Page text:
Cryptocurrency has been one of the most popular concepts lately worldwide. Though Bitcoin has existed since 2008, it didn’t peak numbers until last year, rising up to $20,000. However, since then, it has not had smooth ride relatively; it’s had to face quite a few ups and downs in price regularly.
Bitcoin was initially a mere means of payment, or ‘electronic cash’, which people only used to have a decentralized currency which is accepted through out the world. Because the currency uses cryptography, the transfers and transactions remain secure and unaltered through the transaction channel, and that is what earned bitcoin its reputation. Simultaneously though, the high volatility of Bitcoin acquired it a “more popular (reputation) as a high-risk/high-reward investment than as an online currency — although acceptance of Bitcoin for electronic payments is growing.”
At the moment, the 24-hour cryptocurrency trade volume is $12.56 billion, but even so the crypto has failed to shimmer allure to the majority of investors from the United States.
A poll was held by Wells Fargo/Gallup, which’s results were published on the 27th of July. The online survey was held among U.S. investors with more than $10,000 in stocks, bonds and/or mutual funds. The results of the poll mirrored a general misunderstanding about cryptocurrency by much of the investment market. While 96% of polled investors were aware of Bitcoin, only 29% reportedly had an any idea about digital currencies, with another two-thirds of investors reporting having heard of other cryptocurrencies but not knowing the depths of it. When 75% of polled investors reported BTC to be “very risky,” and another 23% calling it “somewhat risky.”, price volatility and risk emerged in the poll results.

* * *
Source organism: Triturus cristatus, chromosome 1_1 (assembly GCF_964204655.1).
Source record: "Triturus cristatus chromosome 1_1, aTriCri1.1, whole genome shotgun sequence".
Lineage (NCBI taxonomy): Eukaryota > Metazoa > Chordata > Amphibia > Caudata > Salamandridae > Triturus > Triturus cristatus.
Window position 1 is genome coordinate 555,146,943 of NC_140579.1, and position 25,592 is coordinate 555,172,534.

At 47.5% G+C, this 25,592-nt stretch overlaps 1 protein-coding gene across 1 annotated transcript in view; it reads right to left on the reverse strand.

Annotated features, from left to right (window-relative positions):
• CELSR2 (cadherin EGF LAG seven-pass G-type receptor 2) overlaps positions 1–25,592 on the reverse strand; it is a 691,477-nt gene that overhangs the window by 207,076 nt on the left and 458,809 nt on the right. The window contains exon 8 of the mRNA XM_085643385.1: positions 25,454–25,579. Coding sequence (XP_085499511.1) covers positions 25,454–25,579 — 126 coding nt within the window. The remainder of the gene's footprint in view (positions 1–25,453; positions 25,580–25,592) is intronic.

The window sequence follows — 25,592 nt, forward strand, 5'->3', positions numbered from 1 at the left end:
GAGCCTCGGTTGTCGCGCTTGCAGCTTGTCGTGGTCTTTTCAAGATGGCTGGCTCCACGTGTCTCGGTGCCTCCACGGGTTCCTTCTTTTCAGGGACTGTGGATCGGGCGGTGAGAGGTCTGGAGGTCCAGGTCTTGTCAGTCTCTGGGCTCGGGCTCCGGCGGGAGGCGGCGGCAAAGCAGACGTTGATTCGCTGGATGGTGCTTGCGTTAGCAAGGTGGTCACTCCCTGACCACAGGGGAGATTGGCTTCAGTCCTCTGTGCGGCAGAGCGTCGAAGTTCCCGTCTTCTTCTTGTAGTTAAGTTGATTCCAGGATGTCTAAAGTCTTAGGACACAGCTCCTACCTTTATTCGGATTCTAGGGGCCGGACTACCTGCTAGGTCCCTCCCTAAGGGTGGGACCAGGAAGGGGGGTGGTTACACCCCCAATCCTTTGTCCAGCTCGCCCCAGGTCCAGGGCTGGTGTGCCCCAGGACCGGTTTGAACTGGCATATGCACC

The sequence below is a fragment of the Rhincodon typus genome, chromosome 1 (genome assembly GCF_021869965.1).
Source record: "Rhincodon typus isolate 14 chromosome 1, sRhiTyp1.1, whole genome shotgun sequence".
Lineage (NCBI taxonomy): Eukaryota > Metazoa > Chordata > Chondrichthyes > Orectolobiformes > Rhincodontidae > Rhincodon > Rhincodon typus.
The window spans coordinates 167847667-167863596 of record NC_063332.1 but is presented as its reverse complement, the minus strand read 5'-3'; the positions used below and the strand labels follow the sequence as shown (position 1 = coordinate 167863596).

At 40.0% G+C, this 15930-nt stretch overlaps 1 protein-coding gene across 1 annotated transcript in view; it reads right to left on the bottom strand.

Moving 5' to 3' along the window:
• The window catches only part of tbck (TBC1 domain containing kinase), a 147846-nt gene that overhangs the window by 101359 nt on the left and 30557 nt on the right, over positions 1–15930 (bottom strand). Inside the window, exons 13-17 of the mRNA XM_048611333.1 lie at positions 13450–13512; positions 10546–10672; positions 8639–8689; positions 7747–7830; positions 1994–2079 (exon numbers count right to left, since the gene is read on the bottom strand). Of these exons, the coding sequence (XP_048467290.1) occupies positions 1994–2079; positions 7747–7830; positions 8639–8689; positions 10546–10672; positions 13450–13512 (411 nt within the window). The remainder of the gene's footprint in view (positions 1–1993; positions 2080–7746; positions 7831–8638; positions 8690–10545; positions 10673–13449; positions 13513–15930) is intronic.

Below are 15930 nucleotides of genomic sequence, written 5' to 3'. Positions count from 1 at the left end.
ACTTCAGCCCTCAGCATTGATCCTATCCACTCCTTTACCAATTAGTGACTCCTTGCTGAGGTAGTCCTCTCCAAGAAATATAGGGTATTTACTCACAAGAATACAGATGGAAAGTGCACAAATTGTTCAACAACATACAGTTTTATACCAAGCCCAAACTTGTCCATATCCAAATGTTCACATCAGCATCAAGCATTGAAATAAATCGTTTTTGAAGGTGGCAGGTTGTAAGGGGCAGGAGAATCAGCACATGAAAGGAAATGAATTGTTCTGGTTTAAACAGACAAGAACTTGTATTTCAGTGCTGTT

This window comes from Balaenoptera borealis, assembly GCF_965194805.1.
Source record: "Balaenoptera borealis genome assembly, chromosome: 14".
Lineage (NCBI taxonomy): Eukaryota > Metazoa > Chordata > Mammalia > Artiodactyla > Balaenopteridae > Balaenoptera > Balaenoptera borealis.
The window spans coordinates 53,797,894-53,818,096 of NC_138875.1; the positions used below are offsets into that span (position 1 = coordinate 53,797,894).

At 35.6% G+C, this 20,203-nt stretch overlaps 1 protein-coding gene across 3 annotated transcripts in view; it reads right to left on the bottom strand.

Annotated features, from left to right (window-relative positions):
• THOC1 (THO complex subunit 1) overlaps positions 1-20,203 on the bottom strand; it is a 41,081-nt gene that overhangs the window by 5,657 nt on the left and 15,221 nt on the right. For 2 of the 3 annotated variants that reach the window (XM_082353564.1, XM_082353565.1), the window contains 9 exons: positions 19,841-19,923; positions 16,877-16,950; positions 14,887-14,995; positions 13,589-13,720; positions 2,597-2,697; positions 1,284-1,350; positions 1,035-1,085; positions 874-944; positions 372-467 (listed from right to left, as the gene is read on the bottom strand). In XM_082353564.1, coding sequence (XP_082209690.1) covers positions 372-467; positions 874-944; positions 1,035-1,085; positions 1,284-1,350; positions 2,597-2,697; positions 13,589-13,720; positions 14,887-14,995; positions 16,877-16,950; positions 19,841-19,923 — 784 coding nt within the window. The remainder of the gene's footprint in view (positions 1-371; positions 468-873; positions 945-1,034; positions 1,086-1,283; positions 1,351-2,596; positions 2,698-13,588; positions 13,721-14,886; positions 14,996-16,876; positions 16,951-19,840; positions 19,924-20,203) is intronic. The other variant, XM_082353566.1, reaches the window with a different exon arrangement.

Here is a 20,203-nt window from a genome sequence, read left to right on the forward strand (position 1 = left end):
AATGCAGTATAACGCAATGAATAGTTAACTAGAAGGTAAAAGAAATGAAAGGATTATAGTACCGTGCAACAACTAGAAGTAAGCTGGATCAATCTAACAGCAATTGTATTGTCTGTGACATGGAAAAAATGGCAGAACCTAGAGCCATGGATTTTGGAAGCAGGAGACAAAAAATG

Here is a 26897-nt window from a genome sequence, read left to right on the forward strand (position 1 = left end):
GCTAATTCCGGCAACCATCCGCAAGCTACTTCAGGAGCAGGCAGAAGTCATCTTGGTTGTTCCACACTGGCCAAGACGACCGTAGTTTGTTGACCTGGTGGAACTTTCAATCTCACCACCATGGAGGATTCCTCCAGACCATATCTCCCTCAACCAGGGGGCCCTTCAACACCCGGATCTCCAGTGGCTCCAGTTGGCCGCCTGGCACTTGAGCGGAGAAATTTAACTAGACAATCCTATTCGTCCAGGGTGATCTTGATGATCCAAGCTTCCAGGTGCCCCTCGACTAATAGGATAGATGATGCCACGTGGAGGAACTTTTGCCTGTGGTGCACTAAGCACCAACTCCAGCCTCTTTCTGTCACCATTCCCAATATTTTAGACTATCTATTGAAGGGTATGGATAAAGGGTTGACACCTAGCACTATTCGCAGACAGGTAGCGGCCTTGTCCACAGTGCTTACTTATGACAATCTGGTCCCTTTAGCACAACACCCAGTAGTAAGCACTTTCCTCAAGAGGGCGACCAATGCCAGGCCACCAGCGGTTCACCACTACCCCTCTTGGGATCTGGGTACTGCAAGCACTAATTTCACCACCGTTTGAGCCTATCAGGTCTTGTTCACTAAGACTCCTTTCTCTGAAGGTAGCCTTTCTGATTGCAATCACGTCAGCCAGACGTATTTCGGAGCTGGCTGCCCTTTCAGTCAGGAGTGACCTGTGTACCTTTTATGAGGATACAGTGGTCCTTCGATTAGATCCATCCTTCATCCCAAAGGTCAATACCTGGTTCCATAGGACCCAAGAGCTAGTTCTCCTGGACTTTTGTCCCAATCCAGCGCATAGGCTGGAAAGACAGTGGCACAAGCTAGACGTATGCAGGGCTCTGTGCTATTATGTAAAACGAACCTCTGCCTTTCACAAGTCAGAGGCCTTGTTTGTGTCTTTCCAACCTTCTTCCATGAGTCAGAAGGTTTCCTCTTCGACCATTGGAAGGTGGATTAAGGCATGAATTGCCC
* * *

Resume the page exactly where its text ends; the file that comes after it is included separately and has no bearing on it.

The sample size of the survey was rather large: 5,761, hence it can safely be said to be representative of the population too. Findings suggested that only five percent of the sample owned cryptocurrency, whereas 21 percent of them were “considering adding cryptocurrency to their portfolios”. The study also distinctively perceived that 58 percent the aforementioned cryptocurrency holders were men under 34 years of age.
Relatively, millennial males made up the largest demographic for being aware or invested in Bitcoin and other digital currencies. The gap in age difference also revealed a similar statistic for younger investors with comparatively less capital,
Investors with less than $100,000 in investments (who tend to be younger) are more likely to be familiar with the innovation than those with higher asset levels.” says the Wells Fargo/Gallup survey.
The price of bitcoin is back on an upswing after crashing earlier this year, causing some to say its bubble is again about to burst and others to argue that its value will only accelerate as more merchants inevitably adopt it. For now, most investors are on the sidelines, knowing little to nothing about bitcoin. Few are already invested in it, and even fewer plan to jump in soon.